Buffone's Take

If you told me the Chicago Bears would have allowed 9 points, I would have given you 100-1 odds they would have won the game. Unfortunately that wasn't the case.

I don't care about the rookie quarterback, the Bears had a chance to win this game. No more excuses.

The only touchdown on the day was setup by a special teams turnover to open the second half. Two first half turnovers were not turned into points by the offense.

As good as the Bears are defensively, there are certain times they have to go after someone. When the Redskins were pinned on their two-yard line by a punt by Brad Maynard, the Bears allowed them to convert a third and 10. While Washington didn't score, it swung the field position game back in the Redskins favor. Things like that add up over the course of the game.

There were too many penalties. The problem was evident in the preseason and it carried into today. They finished with eight penalties for 86 yards. At this point it's simply a lack of discipline.

A needless pass interference penalty on Mike Green took away Nathan Vasher's second interception and great field position for the offense. The flag gave the Redskins a field goal.

Midway through the fourth quarter, the Bears had five successive negative plays after moving deep into Washington territory. With a chance to take the lead, Thomas Jones was stopped for a three-yard loss, which was followed by three straight false start penalties by three different offensive linemen. When the Bears were finally able to get a snap off, Orton was sacked. It left the team in third and 38.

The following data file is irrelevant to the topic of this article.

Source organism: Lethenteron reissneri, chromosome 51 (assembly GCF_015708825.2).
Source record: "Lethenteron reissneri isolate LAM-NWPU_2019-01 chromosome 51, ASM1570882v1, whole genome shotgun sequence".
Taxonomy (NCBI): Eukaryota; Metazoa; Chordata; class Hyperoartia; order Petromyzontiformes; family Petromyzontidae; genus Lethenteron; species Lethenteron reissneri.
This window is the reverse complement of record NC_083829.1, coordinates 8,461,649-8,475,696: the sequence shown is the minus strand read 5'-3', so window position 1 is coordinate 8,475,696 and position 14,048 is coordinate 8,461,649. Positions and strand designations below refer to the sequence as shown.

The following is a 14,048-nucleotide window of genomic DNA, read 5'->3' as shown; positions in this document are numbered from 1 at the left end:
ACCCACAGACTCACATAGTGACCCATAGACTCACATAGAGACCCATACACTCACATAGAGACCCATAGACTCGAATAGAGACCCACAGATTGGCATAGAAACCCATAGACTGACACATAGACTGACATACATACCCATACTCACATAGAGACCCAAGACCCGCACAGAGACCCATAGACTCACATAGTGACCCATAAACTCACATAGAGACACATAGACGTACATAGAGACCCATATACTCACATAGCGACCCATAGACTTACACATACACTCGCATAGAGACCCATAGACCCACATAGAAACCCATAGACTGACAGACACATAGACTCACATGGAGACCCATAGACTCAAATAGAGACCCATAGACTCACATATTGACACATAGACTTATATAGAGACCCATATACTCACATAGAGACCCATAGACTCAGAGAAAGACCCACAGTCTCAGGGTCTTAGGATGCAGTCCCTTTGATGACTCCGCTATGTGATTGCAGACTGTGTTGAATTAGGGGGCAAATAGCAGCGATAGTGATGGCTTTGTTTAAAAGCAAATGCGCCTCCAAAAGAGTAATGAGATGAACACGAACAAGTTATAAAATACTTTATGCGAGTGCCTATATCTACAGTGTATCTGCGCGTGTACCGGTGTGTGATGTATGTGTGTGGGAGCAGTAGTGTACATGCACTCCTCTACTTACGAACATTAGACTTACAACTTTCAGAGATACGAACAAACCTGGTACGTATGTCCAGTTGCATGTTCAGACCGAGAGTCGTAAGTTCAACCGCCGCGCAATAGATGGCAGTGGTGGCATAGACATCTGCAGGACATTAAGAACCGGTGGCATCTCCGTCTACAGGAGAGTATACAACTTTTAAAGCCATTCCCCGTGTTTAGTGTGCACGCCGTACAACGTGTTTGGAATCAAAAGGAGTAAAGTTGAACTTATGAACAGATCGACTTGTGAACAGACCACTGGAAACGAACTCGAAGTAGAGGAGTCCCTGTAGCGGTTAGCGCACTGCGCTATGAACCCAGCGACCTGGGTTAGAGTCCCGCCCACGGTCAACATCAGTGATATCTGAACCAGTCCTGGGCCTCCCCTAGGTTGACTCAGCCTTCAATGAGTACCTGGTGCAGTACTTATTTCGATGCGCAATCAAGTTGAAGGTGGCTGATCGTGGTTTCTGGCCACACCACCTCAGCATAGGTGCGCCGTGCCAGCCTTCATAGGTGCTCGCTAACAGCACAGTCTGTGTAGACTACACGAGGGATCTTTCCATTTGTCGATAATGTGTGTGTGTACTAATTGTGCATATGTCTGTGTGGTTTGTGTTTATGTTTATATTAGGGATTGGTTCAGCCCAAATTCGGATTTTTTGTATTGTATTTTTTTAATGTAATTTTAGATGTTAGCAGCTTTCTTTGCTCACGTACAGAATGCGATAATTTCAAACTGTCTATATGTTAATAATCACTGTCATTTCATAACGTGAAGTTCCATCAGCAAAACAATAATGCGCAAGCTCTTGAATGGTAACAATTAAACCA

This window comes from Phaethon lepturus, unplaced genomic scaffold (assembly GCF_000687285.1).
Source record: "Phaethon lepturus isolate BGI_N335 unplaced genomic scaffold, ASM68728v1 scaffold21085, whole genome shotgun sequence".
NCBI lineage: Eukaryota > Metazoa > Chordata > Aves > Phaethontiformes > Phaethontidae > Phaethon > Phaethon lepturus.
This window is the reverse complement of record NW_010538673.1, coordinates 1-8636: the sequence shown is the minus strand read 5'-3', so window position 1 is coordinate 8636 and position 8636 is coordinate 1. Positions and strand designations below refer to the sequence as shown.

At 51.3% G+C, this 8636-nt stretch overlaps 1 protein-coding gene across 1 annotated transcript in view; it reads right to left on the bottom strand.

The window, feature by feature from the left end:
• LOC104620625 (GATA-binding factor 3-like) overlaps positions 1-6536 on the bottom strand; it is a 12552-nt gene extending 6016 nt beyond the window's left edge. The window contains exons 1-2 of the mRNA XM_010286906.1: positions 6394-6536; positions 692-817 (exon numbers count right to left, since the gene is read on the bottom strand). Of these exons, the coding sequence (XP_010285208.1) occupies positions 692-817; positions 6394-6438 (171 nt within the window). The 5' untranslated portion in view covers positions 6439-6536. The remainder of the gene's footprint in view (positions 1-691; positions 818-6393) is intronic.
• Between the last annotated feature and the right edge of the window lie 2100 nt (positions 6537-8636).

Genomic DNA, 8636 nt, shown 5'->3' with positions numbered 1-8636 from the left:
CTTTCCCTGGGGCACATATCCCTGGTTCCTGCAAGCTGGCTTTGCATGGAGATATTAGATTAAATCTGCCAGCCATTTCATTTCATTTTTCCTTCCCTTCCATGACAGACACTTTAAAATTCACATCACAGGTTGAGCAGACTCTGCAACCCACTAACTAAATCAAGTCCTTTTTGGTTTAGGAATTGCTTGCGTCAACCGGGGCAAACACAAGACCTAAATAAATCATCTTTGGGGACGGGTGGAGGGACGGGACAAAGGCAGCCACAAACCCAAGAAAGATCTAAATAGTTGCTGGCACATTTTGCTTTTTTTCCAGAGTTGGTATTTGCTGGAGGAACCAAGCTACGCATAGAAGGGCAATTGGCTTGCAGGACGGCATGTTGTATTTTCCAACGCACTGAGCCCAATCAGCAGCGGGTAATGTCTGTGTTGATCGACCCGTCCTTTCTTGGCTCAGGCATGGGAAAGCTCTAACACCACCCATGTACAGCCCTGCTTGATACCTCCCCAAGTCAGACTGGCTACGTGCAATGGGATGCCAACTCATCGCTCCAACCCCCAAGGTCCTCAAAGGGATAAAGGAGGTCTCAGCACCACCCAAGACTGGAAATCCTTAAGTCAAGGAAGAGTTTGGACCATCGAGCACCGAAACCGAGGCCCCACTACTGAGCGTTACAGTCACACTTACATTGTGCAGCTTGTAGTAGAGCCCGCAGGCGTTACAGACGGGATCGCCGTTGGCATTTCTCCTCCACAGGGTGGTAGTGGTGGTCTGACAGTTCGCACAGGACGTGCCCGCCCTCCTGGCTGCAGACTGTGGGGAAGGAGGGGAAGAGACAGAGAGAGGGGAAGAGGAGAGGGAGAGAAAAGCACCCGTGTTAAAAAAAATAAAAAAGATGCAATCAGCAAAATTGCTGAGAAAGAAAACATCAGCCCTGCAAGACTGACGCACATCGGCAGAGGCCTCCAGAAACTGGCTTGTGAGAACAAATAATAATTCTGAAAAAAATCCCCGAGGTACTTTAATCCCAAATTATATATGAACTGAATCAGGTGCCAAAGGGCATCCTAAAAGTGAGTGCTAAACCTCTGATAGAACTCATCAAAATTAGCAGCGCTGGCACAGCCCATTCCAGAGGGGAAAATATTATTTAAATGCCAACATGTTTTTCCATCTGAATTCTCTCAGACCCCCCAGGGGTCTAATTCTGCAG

I didn't see our running game. Thomas Jones averaged 2.1 yards on 15 carries. Cedric Benson got just one series and touched the ball three times for 10 yards. The running game has to get going to take pressure off Orton and 41 yards on the ground is not going to cut it.

Although the Washington defense is amongst the best in the league, the Bears unit also wants to obtain that status. Without much of a passing game, Clinton Portis put up 121 yards on 21 carries.

There is still reason to believe the Bears can turn things around, but this team doesn't have the luxury to take their time. You blink and you're 1-5, so go into next week mad because you let the Redskins off the hook.

Other tidbits
The Bears only held the ball for 25:45, which gave the Redskins nearly a ten-minute advantage. The defense being on the field for that long, in the heat, is bound to wear on the unit.

The Lance Briggs hit on Patrick Ramsey has been called dirty. That's part of football. The running back went low on him trying to get a block and Briggs jumped up and took Ramsey down.

Tight end Desmond Clark became a part of the offense in the second half. He caught three balls for 26 yards and was second on the team in both categories. Clark had just 24 receptions last year, so Orton seems to have a feel for getting the ball to the tight end.

Mark Bradley looked tentative on kick returns in place of Jerry Azumah. On one return, he tried to stop and change his direction. You may get away with that in college, but there is too much speed on this level for it to work. He averaged 17.5 yards on four attempts.

Jerry Azumah missed the entire preseason and looked rusty at times. He got beat by Santana Moss for two big plays in slot coverage. Even though he'll be fine with time, to say that missing basically all of training camp and the preseason will not have an impact is just not true.

In 2004, the Bears were No. 1in the NFL in getting off the field on third down. Washington converted 6-of-16 for 38 percent, including 4-of-8 on third down and at least seven yards. The defense needs to create three and outs and failed to do so once against the Redskins.


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